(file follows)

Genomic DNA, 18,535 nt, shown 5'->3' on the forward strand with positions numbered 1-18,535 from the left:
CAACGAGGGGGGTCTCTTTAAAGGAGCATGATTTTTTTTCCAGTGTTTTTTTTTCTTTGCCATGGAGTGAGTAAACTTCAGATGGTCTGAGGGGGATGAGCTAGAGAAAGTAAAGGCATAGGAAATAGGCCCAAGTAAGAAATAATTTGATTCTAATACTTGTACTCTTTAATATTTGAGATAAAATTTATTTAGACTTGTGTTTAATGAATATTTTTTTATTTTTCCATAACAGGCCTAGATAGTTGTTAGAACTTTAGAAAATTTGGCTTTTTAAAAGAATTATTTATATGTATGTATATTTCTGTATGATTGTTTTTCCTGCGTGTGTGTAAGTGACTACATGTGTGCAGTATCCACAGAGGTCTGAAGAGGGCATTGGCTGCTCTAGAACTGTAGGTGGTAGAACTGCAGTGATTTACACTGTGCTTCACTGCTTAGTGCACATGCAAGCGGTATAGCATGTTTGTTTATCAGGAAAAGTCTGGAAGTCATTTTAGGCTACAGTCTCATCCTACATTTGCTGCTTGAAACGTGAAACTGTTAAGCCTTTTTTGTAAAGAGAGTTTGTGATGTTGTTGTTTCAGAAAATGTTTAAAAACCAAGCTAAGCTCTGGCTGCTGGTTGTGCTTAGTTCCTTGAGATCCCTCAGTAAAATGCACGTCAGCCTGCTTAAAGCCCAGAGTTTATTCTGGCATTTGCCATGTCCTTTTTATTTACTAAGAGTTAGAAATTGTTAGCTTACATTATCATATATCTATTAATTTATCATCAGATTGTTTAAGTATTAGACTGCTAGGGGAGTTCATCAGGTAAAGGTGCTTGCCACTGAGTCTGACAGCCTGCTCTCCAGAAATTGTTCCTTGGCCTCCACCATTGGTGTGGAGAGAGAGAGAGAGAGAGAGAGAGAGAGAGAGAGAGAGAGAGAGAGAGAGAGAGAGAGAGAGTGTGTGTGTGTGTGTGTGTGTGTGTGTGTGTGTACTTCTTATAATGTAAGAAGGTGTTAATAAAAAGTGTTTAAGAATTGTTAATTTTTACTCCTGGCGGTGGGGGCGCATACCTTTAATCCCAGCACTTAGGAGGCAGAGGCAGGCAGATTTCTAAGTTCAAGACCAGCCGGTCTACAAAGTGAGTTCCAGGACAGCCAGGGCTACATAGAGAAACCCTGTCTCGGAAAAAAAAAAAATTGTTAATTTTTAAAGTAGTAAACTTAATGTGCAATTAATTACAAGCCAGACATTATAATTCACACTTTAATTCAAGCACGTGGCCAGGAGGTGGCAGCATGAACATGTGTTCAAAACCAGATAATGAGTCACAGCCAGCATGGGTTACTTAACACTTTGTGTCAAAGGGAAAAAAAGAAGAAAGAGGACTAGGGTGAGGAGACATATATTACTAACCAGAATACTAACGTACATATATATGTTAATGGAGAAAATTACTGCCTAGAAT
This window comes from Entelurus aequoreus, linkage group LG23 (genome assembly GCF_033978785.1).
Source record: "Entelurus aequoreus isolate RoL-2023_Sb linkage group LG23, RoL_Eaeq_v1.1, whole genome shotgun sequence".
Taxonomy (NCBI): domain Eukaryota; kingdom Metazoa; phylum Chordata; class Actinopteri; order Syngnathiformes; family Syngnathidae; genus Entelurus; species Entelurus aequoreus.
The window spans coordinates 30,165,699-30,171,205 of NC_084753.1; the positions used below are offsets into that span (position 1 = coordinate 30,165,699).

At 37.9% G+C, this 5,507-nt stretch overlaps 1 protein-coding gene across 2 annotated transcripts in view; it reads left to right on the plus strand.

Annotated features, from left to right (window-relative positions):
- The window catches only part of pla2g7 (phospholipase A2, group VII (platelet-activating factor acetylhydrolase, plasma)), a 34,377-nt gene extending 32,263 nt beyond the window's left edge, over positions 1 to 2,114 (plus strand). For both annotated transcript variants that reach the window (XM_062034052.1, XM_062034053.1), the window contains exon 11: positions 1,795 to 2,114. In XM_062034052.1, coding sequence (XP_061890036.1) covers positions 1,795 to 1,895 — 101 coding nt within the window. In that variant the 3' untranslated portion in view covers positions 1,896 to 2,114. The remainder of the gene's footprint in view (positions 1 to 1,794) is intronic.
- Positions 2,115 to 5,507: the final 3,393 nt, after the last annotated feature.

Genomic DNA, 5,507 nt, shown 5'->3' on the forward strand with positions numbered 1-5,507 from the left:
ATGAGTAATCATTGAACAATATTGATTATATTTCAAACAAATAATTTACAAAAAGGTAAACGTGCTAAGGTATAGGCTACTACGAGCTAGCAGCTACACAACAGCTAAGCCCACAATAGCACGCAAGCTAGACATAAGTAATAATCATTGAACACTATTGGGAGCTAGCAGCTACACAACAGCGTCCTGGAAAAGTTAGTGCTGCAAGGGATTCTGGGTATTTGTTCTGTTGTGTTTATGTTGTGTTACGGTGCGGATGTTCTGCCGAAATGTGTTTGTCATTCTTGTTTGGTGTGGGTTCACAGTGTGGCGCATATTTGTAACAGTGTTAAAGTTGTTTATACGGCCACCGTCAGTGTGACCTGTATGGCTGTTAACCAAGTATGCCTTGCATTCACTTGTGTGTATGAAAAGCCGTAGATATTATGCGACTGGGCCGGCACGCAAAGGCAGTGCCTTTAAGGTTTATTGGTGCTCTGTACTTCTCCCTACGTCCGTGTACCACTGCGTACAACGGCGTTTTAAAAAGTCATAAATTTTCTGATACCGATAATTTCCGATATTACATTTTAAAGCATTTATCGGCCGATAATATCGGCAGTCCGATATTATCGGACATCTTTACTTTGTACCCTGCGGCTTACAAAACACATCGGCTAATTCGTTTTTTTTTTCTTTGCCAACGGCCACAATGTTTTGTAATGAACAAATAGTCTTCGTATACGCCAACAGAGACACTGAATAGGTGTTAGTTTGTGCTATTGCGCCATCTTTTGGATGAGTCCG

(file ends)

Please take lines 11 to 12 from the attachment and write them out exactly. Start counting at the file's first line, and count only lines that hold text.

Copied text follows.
Genomic DNA, 5,507 nt, shown 5'->3' on the forward strand with positions numbered 1-5,507 from the left:
ATGAGTAATCATTGAACAATATTGATTATATTTCAAACAAATAATTTACAAAAAGGTAAACGTGCTAAGGTATAGGCTACTACGAGCTAGCAGCTACACAACAGCTAAGCCCACAATAGCACGCAAGCTAGACATAAGTAATAATCATTGAACACTATTGGGAGCTAGCAGCTACACAACAGCGTCCTGGAAAAGTTAGTGCTGCAAGGGATTCTGGGTATTTGTTCTGTTGTGTTTATGTTGTGTTACGGTGCGGATGTTCTGCCGAAATGTGTTTGTCATTCTTGTTTGGTGTGGGTTCACAGTGTGGCGCATATTTGTAACAGTGTTAAAGTTGTTTATACGGCCACCGTCAGTGTGACCTGTATGGCTGTTAACCAAGTATGCCTTGCATTCACTTGTGTGTATGAAAAGCCGTAGATATTATGCGACTGGGCCGGCACGCAAAGGCAGTGCCTTTAAGGTTTATTGGTGCTCTGTACTTCTCCCTACGTCCGTGTACCACTGCGTACAACGGCGTTTTAAAAAGTCATAAATTTTCTGATACCGATAATTTCCGATATTACATTTTAAAGCATTTATCGGCCGATAATATCGGCAGTCCGATATTATCGGACATCTTTACTTTGTACCCTGCGGCTTACAAAACACATCGGCTAATTCGTTTTTTTTTTCTTTGCCAACGGCCACAATGTTTTGTAATGAACAAATAGTCTTCGTATACGCCAACAGAGACACTGAATAGGTGTTAGTTTGTGCTATTGCGCCATCTTTTGGATGAGTCCG